The European Union (EU) has passed legislation that could usher in a new era of repairable devices, with a particular focus on easy battery replacement. However, the interpretation of what constitutes “readily removable” is still a matter of debate, writes ArsTechnica.
Recently, the European Parliament voted for new battery handling rules, which may be implemented as early as 2027. The legislation, which covers batteries of all sizes, includes measures to reduce the carbon footprint of electric vehicles and industrial batteries, tougher waste and recycling targets, and a special clause in Article 11 on “Removability and replaceability of portable batteries”.
This clause states that portable batteries built into appliances must be “easily removable and replaceable” by the end user or independent operators. This applies when the life of the batteries is shorter than the life of the appliance or when the life of the appliance is coming to an end. The term “replaceable” is defined as the ability to replace the battery with a similar one without affecting the operation or performance of the appliance after removing the original battery.
The term “appliance” is used in a broader context than one might think, encompassing laptops, printers, and mobile phones. The regulations state that portable batteries must be designed in such a way that consumers can easily remove and replace them themselves.
However, the legislation also states that end-users are responsible for properly disposing of batteries that are “readily removable by the end user without the use of professional tools.” It remains unclear whether this tool-free requirement applies only to battery disposal, or whether it also extends to the definition of “replaceable”.
There are also potential gaps in legislation. For example, manufacturers are required to make batteries available as spare parts for five years after the last model is sold at a “reasonable and non-discriminatory price”. However, what constitutes a “reasonable” price is not clearly defined.
In addition, some manufacturers are already trying to make an exception for batteries used in “wet conditions”, which could potentially exclude appliances such as electric toothbrushes, headphones and smartwatches from the legislation. The advocacy group Repair.EU and other watchdogs will need to monitor and report on these issues to ensure compliance.
The question of whether a smartphone battery is “readily removable” opens a Pandora’s box of further questions about what exactly “readily” and “removable” mean. The interpretation of these terms covers a wide spectrum.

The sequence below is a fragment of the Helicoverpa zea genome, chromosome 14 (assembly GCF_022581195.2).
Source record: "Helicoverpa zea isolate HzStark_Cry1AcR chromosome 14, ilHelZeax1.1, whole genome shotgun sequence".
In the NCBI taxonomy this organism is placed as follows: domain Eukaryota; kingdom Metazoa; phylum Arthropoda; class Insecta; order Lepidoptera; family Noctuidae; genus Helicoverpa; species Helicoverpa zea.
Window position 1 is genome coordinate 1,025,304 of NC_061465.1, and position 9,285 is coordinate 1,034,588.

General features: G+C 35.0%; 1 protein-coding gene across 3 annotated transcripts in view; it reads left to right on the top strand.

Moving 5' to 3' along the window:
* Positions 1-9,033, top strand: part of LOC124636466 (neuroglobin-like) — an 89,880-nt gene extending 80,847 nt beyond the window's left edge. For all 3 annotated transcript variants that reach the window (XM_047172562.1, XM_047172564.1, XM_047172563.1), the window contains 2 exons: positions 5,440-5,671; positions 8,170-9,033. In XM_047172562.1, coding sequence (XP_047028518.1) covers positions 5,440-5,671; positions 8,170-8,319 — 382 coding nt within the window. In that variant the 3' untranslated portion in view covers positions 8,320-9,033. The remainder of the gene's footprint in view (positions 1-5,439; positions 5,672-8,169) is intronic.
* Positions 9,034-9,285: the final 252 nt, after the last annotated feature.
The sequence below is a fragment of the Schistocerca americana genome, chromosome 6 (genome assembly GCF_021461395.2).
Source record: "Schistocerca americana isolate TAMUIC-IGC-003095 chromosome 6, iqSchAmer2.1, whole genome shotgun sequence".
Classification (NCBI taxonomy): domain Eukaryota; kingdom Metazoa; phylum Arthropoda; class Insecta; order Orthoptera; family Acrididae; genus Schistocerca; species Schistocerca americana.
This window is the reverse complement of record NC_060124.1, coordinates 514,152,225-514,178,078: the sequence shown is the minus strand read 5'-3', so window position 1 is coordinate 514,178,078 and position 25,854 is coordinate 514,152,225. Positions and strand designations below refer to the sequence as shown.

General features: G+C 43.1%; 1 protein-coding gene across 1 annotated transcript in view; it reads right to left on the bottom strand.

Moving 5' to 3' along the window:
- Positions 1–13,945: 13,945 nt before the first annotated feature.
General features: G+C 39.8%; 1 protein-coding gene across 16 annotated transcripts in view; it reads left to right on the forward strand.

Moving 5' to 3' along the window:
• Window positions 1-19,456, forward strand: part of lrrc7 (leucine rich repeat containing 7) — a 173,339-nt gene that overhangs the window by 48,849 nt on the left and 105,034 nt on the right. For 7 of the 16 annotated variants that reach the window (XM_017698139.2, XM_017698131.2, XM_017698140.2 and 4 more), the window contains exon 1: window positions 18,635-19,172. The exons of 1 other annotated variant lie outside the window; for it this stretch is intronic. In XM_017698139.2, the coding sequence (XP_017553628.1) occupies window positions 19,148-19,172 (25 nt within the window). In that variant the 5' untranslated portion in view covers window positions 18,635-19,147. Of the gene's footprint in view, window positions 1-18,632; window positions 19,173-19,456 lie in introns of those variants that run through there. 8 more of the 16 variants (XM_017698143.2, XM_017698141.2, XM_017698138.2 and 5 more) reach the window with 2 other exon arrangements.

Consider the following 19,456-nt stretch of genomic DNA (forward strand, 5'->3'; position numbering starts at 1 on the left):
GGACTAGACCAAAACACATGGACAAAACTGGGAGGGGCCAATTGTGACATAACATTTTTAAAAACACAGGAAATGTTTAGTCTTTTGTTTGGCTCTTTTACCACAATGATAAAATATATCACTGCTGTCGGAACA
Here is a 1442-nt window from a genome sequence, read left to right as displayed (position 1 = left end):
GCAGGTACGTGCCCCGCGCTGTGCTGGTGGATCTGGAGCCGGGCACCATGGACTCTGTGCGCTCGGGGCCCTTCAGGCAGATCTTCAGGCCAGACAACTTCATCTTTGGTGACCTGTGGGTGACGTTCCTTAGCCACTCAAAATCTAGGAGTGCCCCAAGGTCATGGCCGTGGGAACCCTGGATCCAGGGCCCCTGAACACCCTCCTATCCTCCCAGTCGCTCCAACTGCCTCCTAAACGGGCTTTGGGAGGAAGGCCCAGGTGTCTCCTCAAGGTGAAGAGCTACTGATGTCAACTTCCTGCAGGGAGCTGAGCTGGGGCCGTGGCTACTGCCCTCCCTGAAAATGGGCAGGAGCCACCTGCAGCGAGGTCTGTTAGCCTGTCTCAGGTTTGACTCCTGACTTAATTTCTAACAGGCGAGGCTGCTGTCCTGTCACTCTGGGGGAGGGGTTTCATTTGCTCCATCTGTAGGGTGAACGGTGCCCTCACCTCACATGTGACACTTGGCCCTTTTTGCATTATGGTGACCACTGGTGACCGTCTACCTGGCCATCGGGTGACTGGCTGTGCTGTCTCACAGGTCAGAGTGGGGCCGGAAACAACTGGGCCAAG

It starts on one end, with the Fairphone devices, the latest of which has a battery you can remove with a thumbnail by prying off the back cover and simply pulling out. On the other end is any number of obscure-brand phones, typically running Android, with no repair manuals available (whether first-party or user-made), no replacement batteries offered anywhere, and no visible points of entry.
In the middle is where the vast majority of phones are situated. Almost all smartphones require significant heat to soften the adhesive that holds either their front display or rear cover onto their frame. Once softened, you must typically pry and slice at the adhesive while taking care not to nick any cables or fragile camera components inside. Samsung, notably, presumes that damage is so likely during repair that it sells the screen and battery as a single unit, then it has you transfer your phone’s guts into that new shell.
If you have experience with this type of repair and a reliable manual, it won’t be too difficult. However, for the inexperienced, the process can be nerve-wracking and carries the risk of injury due to excessive force. Even if you do manage to gain access to the battery, most are held in place with a strong adhesive, which usually requires a careful application of solvent.
If you managed to successfully replace the smartphone battery, you inevitably broke the factory glue and sealing, which significantly affects the waterproofness of the device. Can this infringement be considered “affecting the functioning or the performance of that appliance” under EU regulations? Also, if you replace the iPhone battery without using branded batteries and firmware without Apple support, you will lose battery health readout and receive service alerts. Does it affect the operation of the appliance, its performance?
Assuming that getting strong solvents on a delicate screen or glass back panel doesn’t meet the definition of “readily removable”, we can also agree that it does meet the requirement of not having to use “professional tools”. But what exactly is a “professional tool”?
Here again, is a fairly wide range. Are an iFixit heating tube, guitar pick, and spudger professional tools? Apple’s Self Service Repair program, which has you rent a suitcase with custom tools and use specialized software to register parts, might seem to hit the mark of “professional tools.”
It turns out that the wording is ambiguous, but the consequences are huge. Repair regulations in Europe may significantly affect the US as well. The European market is large enough that most device manufacturers are unlikely to create two designs for their main products, one to meet EU requirements and the other to meet US requirements.
Apple, in response to another EU rule mandating USB-C charging until 2024, is reportedly already testing a USB-C iPhone for release this year.
If the EU really wants to achieve much more efficient use of batteries over the next few years, lawmakers will need to do some more work on timing. In addition, they should decide whether manufacturers should simply make repairs easier by using less glue, or if the industry should go back 15 years, when the vast majority of phones had a removable cover and the battery could be replaced in literally seconds.